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Re: Appropriate DOM levels question

From: <keshlam@us.ibm.com>
Date: Tue, 18 Mar 2008 14:26:50 -0400
To: "dave boland" <dboland9@fastmail.fm>
Cc: www-dom@w3.org, www-dom-request@w3.org
Message-ID: <OFF1CCFB59.648B6EFA-ON85257410.00647A1E-85257410.00655593@lotus.com>

> 1. Where can I find a concise description of the differences between the
> DOM levels and what browser level they support?

The W3C Recommendation documents for DOM Level 1, Level 2, and Level 3 (and
their optional modules) are available on the W3C's website. "DOM Level 0"
is a wholly unofficial name for the early and not-quite-compatabile Dynamic
HTML interfaces that existed before the DOM was standardized.

As far as the second part goes: The question is, what level of the DOM does
a given _browser_ support. Ask its authors. The DOM is not just a browser
interface; it's used many other places as well, and I don't think the W3C
tries to keep track of who has implemented which levels or how well --
that's officially a Quality Of Implementation issue.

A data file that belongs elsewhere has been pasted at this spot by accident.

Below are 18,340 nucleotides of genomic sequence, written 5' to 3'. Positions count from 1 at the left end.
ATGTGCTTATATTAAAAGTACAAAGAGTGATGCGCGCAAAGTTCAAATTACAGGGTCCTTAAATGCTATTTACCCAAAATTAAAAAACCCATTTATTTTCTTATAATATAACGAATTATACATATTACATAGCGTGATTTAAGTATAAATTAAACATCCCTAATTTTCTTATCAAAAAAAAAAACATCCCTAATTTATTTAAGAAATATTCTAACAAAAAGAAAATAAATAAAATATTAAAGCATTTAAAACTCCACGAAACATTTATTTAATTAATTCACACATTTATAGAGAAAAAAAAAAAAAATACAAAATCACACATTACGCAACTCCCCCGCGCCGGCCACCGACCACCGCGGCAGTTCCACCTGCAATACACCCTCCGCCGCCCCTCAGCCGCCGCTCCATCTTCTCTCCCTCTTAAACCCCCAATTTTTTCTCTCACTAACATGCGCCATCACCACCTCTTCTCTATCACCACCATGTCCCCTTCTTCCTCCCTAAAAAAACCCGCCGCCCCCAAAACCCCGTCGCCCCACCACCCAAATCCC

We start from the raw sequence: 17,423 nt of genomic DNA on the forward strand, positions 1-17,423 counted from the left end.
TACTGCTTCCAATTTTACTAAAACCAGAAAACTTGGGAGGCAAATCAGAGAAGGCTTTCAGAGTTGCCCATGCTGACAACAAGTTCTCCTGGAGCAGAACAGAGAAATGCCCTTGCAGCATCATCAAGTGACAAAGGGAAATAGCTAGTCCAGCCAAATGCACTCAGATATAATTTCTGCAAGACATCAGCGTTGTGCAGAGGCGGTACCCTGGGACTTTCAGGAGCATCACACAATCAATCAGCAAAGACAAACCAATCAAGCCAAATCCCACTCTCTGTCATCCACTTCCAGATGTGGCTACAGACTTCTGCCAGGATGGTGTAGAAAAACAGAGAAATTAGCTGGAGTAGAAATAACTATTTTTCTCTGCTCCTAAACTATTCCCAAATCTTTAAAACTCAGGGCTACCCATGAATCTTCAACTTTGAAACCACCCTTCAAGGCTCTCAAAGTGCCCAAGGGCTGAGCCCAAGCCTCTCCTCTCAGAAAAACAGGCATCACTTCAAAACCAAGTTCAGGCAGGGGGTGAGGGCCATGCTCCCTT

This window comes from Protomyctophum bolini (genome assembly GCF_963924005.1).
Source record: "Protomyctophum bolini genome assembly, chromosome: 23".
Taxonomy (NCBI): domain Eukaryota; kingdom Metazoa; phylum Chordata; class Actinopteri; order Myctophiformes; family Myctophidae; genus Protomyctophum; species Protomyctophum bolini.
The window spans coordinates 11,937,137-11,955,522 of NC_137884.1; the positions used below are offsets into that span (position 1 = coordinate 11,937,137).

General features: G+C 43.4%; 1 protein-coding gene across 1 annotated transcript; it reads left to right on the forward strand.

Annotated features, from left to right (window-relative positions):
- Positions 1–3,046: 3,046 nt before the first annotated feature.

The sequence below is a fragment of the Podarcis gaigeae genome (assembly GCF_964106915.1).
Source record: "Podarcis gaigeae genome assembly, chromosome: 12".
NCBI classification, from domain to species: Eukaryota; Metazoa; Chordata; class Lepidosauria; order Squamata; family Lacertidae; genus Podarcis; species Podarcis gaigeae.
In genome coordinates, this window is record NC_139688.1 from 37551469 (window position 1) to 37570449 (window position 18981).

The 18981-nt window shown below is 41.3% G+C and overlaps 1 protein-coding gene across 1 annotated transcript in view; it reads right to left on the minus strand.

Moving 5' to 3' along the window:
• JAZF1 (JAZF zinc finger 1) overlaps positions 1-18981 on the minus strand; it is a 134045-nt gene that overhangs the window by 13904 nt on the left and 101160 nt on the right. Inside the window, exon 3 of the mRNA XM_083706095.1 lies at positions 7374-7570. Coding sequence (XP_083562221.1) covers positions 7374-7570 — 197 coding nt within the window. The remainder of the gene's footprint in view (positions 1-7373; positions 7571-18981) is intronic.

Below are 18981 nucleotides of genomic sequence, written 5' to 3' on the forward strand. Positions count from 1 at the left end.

> 2. Where can I find the complete topography of the DOM?

Much of what you listed is not actually part of the DOM APIs -- it's part
of the  _browser's_ APIs, which are outside the scope of the DOM.  The DOM
covers only the Document, plus a bit of Document Type information (the
document location can be retrieved in some versions of the DOM, for
example).

If you're referring to the HTML DOM in particular, that's described in the
DOM Recommendation.

> 4. Is there a difference between a regular DOM and a DHTML DOM?  If so,
> what is it?

There is a difference between a basic DOM (which is typically used for XML
and XHTML, but may be used for HTML) and an HTML DOM (which is what
browsers more often use for HTML and -- if they support it -- XHTML). See
the Recommendation. Basically, the HTML DOM adds HTML-specific accessors,
but all the information is available through the basic DOM.

> 5. I read somewhere that all of the events (onMouseOver for example) are
> at the Window level.

DOM Event handling is described in DOM Level 2's events module. What
happens to the event once it gets out of the DOM and into the browser is
the browser's problem.

> Now that I look at the questions, perhaps there needs to be a document
> (my words) called DOM 101 for script writers.

There are many tutorials on the web. There have been many books published.
Received on Tuesday, 18 March 2008 18:31:46 GMT

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